Must you join an association de pêche to be able to fish?

What is a fishing association and do you need to be in one if you want to buy a permit for a department? How do I know where I can fish? P.H.

26 April 2017

Fishing rights in France belong to the state on major rivers – fleuves (see below) – and navigable canals or to riverside property owners elsewhere. If you want to fish in France, then you need a valid carte de pêche (fishing card), delivered by one of some 4,000 fishing associations, which have obtained or rented the right to fish in a certain local area. They are technically called Associations Agréées de Pêche et de Protection du Milieu Aquatique (AAPPMA). These are grouped into 94 department-level federations and one national one.

The simplest way to get a card is order it at It allows you to fish in the territory covered by the association, which should be able to provide a map. You can go for your nearest one geographically, or one in an area that interests you. Apart from this, associations often have reciprocal agreements to fish in other areas (for which you do not need to buy a separate card), for example between several associations, or among all associations of a federation.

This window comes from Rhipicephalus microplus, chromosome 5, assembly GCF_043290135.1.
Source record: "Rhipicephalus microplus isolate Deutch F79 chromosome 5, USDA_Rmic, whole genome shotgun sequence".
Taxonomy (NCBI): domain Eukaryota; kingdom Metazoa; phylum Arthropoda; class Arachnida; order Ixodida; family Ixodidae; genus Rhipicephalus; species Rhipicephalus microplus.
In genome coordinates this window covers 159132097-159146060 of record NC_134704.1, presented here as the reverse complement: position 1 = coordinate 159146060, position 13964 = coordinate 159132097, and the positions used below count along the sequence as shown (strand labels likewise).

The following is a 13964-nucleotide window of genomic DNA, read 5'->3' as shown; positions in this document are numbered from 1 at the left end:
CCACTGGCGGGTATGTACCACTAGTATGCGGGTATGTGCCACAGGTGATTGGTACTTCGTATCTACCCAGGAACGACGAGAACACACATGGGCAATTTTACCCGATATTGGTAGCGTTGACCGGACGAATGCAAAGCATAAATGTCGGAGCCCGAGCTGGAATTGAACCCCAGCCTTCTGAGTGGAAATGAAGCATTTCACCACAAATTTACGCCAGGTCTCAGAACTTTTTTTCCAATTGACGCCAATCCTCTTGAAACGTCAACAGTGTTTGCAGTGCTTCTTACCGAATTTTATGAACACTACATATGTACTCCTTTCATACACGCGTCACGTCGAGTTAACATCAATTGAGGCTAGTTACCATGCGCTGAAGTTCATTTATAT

There are also agreements allowing you to fish across large parts of France across many federations for which you need to buy a slightly more expensive ‘interfederal’ card. The site uses a
system of three logos to show if an association offers the possibility of extending your fishing to other departments (showing a map of France), other associations (showing two circles), or is only for its own area (one circle).

In everyday language un fleuve refers to large river and une rivière is a smaller one, but there is a more precise definition: a fleuve is a river that leads to the ocean or sea, whereas a rivière leads into a
fleuve. There are around 50 fleuves – the largest are the Loire, Seine, Garonne, Rhône and Rhin.

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